NATO Science for Peace and Security Series C: Environmental Security, Uncertainties in Environmental Modelling and Consequences for Policy Making, pp.339-350
Media representational practices are vitally important to conceptions of challenges and possibilities for action to address the issue of anthropogenic climate change. They shape processes between science, policy and the public and thereby influence issues of governance and practices in our everyday lives and livelihoods in the twenty-first century. Many complex factors contribute to media representation practices: external (such as political economic challenges associated with corporate media consolidation) as well as internal influences (such as contributions from the deployment of journalistic norms). In this chapter, I touch on salient and swirling factors that contribute to how issues, events and information have often become climate ‘news’n about anthropogenic climate change. To the extent that these pressures have led to problematic representational practices, media coverage of climate change has contributed to misperceptions, misleading debates, and divergent understandings. Such practices are therefore detrimental to efforts that seek to enlarge rather than constrict the spectrum of possibility for appropriate responses to various environmental challenges.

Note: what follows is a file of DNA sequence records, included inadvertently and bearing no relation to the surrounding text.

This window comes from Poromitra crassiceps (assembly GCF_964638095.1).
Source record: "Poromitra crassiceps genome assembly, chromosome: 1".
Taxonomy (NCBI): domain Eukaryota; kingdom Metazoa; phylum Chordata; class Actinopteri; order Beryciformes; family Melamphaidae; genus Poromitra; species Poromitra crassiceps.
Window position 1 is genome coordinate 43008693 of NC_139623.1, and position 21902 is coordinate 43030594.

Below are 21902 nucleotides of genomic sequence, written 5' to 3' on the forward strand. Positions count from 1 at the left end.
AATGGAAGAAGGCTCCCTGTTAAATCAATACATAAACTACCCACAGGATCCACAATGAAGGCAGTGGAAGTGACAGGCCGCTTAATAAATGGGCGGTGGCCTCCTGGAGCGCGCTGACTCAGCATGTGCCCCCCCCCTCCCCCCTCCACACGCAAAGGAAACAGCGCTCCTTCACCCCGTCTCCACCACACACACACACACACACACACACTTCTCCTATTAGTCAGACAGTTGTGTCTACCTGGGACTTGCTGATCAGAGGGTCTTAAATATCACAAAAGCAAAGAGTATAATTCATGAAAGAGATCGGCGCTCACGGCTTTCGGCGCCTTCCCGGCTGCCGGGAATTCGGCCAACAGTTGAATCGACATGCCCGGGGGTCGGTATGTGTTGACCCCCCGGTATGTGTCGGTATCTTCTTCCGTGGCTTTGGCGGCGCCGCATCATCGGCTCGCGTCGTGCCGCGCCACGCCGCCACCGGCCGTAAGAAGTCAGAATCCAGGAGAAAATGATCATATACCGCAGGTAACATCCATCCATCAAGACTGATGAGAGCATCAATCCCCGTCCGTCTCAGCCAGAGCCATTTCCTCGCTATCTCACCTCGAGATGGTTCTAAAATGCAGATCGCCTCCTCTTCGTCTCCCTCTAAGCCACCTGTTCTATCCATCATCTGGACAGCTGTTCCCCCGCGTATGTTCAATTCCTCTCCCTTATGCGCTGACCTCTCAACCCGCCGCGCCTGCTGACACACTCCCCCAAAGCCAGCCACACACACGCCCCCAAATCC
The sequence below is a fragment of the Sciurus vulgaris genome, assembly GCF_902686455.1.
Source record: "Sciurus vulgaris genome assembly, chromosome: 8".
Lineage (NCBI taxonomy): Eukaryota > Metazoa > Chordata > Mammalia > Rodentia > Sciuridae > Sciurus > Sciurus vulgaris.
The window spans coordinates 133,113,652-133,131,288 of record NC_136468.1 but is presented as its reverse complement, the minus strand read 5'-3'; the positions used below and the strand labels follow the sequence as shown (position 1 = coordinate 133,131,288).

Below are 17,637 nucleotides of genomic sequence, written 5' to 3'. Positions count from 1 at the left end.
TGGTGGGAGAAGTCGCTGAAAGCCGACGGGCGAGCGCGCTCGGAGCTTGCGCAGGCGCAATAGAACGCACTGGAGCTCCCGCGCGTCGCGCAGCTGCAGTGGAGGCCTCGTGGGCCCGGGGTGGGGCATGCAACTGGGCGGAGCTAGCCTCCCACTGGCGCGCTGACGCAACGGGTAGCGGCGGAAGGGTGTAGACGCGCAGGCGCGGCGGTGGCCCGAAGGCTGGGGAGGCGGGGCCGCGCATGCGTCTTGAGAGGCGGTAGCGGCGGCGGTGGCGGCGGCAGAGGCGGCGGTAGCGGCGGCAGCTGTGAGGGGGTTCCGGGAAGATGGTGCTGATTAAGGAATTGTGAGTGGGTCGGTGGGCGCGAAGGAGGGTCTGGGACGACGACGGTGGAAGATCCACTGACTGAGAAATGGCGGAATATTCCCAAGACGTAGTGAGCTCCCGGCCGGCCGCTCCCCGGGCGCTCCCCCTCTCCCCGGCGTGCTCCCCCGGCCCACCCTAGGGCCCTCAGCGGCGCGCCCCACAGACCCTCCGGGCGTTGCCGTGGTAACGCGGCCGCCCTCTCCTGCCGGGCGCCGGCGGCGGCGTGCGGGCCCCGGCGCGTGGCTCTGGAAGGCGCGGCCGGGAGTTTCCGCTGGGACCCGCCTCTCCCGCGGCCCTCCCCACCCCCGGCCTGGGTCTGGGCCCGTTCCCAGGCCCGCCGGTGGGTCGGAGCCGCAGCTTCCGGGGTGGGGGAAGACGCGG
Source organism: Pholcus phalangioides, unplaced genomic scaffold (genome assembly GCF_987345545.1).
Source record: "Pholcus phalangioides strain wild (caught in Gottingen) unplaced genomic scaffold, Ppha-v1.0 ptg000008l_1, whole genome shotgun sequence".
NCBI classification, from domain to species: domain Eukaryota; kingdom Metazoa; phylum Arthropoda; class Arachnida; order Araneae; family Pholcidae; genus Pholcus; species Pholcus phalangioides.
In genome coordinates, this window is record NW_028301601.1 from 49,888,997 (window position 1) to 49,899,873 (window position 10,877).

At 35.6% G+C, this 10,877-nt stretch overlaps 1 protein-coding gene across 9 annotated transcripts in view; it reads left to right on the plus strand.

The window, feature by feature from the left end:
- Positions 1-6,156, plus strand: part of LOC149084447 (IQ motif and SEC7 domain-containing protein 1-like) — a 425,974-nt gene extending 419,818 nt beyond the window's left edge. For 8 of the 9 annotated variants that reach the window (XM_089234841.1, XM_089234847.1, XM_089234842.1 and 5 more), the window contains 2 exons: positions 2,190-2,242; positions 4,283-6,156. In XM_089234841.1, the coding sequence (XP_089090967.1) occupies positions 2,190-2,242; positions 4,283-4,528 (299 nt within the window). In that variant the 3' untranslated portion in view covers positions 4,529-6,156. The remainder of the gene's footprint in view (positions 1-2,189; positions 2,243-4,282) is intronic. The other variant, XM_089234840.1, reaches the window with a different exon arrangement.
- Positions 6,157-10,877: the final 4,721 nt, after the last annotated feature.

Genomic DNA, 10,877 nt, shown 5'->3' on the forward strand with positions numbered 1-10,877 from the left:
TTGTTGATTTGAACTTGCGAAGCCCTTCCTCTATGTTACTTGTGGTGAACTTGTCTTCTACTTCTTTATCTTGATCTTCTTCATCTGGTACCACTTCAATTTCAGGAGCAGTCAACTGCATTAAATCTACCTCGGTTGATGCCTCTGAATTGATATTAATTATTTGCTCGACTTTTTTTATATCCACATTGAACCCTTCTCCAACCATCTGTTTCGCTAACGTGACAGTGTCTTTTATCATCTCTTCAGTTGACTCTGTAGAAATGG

Environment ; Math. Appl. in Environmental Science ; Environmental Law/Policy/Ecojustice ; Environmental Management ; Climate Change ; Soil Science & Conservation ; Engineering ; Environmental Sciences